Do you remember the “moron” jokes we used to tell when we were in grade school, before they became politically incorrect?
They always started with “How many morons does it take to…” Slowly, that morphed into “How many Polacks does it take to…” as in “How many Polacks does it take to change a light bulb in the ceiling?” The answer was, of course, “Two. One to hold the bulb and one to turn the chair.”
That became “How many blondes does it take to…” and throughout these changes through the years, we just hung in there, making fun of all these subgroups.
We were helped along a little with our expression of prejudices by Archie Bunker, who blurted out on television in front of God and the whole world his thoughts about Hebes and Kikes and Chinks.
We all gasped, but we also laughed along with Archie every Saturday as the whole family gathered in front of the black-and-white television set while the vertical hold bounced and flipped.
Just yesterday, I created my own subgroup of inadequacies. My husband and I spent the afternoon with my niece's 4-year-old son, and the question became, “How many seniors does it take to put a little boy in his car seat?”
Of course, the children know more about car seats than we do, and they jump in, fasten themselves in, assure us they are safe, and away we go. But as George and I struggled to fasten a few loose ends into the car seat, my admiration for Prince William grew by leaps and bounds.
Did you witness, along with the rest of the world, how the young prince gallantly took the car seat from his adorable wife (who looked like she had just been to a spa rather than through the rigors of childbirth), walked around the car and jauntily put his new baby into the contraption in the back seat of his car that keeps the car seat in, snapped it and happily drove away, like he was his own chauffeur?
Now my guess is that secretly somewhere in the bowels of the palace, he had rehearsed and rehearsed that scene. Walk around the car, open the door and see this thing here? That is what you snap the car seat into. Yes, that thing. No, William, try it again. Open the door first and then snap it in. Well, just try one more time, and this time watch your language because the television cameras will be on you.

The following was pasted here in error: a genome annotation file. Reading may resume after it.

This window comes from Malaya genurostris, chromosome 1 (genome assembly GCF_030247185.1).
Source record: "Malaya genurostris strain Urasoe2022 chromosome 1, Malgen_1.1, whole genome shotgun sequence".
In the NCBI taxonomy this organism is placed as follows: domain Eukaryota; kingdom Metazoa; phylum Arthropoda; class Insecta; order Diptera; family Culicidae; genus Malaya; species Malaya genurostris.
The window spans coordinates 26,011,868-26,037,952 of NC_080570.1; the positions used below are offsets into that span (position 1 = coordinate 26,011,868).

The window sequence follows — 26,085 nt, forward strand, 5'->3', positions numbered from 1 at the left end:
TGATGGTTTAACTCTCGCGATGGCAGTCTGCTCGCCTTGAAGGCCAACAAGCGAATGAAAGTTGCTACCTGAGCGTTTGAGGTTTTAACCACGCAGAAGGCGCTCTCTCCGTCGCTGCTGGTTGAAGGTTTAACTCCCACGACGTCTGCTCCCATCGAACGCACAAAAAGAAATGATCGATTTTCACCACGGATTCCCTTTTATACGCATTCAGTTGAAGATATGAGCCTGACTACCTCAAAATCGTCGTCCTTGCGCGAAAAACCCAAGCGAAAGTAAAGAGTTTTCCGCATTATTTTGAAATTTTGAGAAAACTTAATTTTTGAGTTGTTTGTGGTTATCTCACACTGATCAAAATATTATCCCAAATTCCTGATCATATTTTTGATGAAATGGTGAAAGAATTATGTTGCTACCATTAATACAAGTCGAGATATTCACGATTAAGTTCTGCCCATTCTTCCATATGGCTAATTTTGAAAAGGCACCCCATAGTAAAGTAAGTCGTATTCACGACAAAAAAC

Yes, we know the Queen Mum never had to do this nor your own father, but just try once more. We promise you this one act alone will tide you over until your coronation. History books will talk about it for years. OK now, one more time. Oh, and smile, yes, then get in the front seat, put the key in, oh don't forget to close the door. Well, you get the idea.
So, there we were yesterday, two seniors with one 4-year-old and one car seat, which had been installed by his mother that morning. He had already informed us that he likes to call his mother “Sweetie Pants” because she calls him “Sweetie Pie” and our car smelled like a traveling McDonald's due to the leftover Happy Meal in the car. We had already sung, full voice at his request, the Johnny Appleseed Table Prayer and then complained to our cashier because we had received a “girls” toy rather than a “boys” toy (no gender identity issue here).
When it came time to take him home, and George and I were struggling side-by-side to hook this thing into that thing to secure the last two things that were twisted in that thing-a-ma-jig and elbowing each other, I thought, “How many seniors does it take to put one 4-year-old into a car seat?
I know firsthand that it takes only one 7-year-old to teach us seniors about the newest iPhone. If I ask this kid to show me how to download iTunes into my iPad, I bet he can do it.
I am positive that children are now born with a chip in their brain that contains all information about technology, past, present and future.
And thus I created my own subgroup: seniors who can hardly keep up with how swiftly the world is now spinning. It's OK. You can make fun of us. We make fun of ourselves. And I do now know the answer to how many seniors it takes to put a 4-year-old in his car seat: Two… with the help of his mother and the 4-year-old.